Collaborative Applause Part Two

The applause falls short.

1986 Rover 800. Image: cargurus

Honda’s Legend was brought to market late in 1985, stealing some of ARG’s thunder. Mark Snowdon, Managing Director of Product Development countered this move with an acceptance that Honda were a little faster to button everything up; “late stage modifications, we have a wider model range and we have different ways of launching cars to our Japanese colleagues.” A foil which did little to mask his chagrin. One of those late stage modifications being the M16 engines, which were not fully ready. 800s at launch instead making do with the Honda 2.5 litre engine. The M16 became available later in the year.

Neither car had been a secret. No camouflage wraps or exclusive spy shots in the mid-80’s. Five (or so) long years had passed from Sked’s reconnoitre in Frankfurt to British launch date (10th July 1986), two days after the company rebranded to Rover Group PLC. Whatever their name, the current financial and political situation was far from rosy. Sales were up but losses remained huge, in the tens of millions.

One contributory factor must be the 800’s launch package; Rover paid return airfare where Swiss roads were subjected to a 3,500 complement of journalists, Chief Constables and fleet managers (and wives supposedly) for a weekend jolly. Northumberland was similarly invaded by British MPs and hundreds more foreign journalists, all eager to Continue reading “Collaborative Applause Part Two”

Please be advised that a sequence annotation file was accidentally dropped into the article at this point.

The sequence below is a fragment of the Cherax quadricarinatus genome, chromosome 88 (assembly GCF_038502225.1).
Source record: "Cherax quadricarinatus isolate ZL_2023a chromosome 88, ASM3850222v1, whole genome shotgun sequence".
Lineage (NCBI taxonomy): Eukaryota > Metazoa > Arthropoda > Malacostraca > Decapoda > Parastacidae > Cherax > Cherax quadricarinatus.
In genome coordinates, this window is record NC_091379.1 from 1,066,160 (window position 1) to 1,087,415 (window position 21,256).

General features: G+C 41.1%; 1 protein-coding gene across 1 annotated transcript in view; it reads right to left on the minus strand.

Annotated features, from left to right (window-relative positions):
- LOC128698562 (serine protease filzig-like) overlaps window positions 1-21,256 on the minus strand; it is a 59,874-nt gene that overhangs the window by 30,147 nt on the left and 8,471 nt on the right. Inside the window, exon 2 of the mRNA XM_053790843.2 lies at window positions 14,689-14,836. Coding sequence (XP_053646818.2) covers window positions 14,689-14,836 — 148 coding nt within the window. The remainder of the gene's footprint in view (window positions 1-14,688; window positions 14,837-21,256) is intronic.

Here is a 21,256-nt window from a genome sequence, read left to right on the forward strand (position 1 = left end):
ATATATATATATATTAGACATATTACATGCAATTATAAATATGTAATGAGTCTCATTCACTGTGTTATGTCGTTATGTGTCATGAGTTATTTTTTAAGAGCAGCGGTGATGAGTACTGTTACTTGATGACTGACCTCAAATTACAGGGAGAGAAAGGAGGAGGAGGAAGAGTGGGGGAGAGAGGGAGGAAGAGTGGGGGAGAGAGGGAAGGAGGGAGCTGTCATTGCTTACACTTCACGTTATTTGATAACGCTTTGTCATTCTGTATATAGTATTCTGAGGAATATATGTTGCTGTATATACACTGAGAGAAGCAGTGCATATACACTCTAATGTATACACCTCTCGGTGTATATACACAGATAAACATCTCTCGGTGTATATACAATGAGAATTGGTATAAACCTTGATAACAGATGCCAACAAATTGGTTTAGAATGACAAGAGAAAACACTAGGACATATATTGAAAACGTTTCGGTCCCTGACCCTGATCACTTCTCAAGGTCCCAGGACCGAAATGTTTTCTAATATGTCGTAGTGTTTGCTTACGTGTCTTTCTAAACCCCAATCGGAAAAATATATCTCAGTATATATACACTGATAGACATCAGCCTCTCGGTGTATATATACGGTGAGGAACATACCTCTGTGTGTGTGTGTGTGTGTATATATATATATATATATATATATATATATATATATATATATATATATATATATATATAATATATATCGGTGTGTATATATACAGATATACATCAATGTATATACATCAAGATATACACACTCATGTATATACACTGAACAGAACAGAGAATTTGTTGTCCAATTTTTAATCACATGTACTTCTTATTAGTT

Collaborative Applause – Part One

Rover’s baked Alaska.

1986 Rover 800. Image: rover-club.fr

Pity the poor car designer forty years hence. A CAD drove a Jaguar. Engines powered cars, not searches, whilst rivals were (almost) willing to explain their plans. Such was the case when BL chief designer, Gordon Sked moseyed through the 1981 Frankfurt motor show – to gain an understanding of what the opposition were up to.

Realising curves, swoops and sophisticated electronics had become de rigueur, he reported to his Canley masters that BL had to change tack if they wanted to Continue reading “Collaborative Applause – Part One”

Mercury White Moonlight Makes Landfall on the Littoral

We recently explored the matter of how long it takes to align two ranges of cars when one company takes over another or there is a merger. In the cases of Ford and GM, covered earlier, the process seems to take under a decade. Are there counter examples?

BMW didn´t know what do with this: autoscout24.de

Today I will take a look at the case of Rover, which marque came under the control of BMW in 1994. Rover (when under BL) had already been part of a co-operative venture with Honda.

That process began under the Triumph brand when BL decided to use a slightly modified version of the Ballade as the basis of the Acclaim. The cooperation changed tracks slightly when Triumph was shuttered and Rover began to Continue reading “Mercury White Moonlight Makes Landfall on the Littoral”

Coupé de Grâce

The upper-middle class coupé is almost extinct. We trace its demise.

Volvo 780ES. Image: petrolblog
Bertone’s Volvo 780ES. Image: petrolblog

Large upper-middle class coupés only made commercial sense if they could be produced to appeal to both domestic and US audiences. Mercedes-Benz, BMW and the Japanese manufacturers alone seemed to understand this, ensuring they could export their offerings to the sector’s natural habitat. Success in automotive terms had traditionally been predicated on success in America and for that, a luxury coupé was highly desirable.  Continue reading “Coupé de Grâce”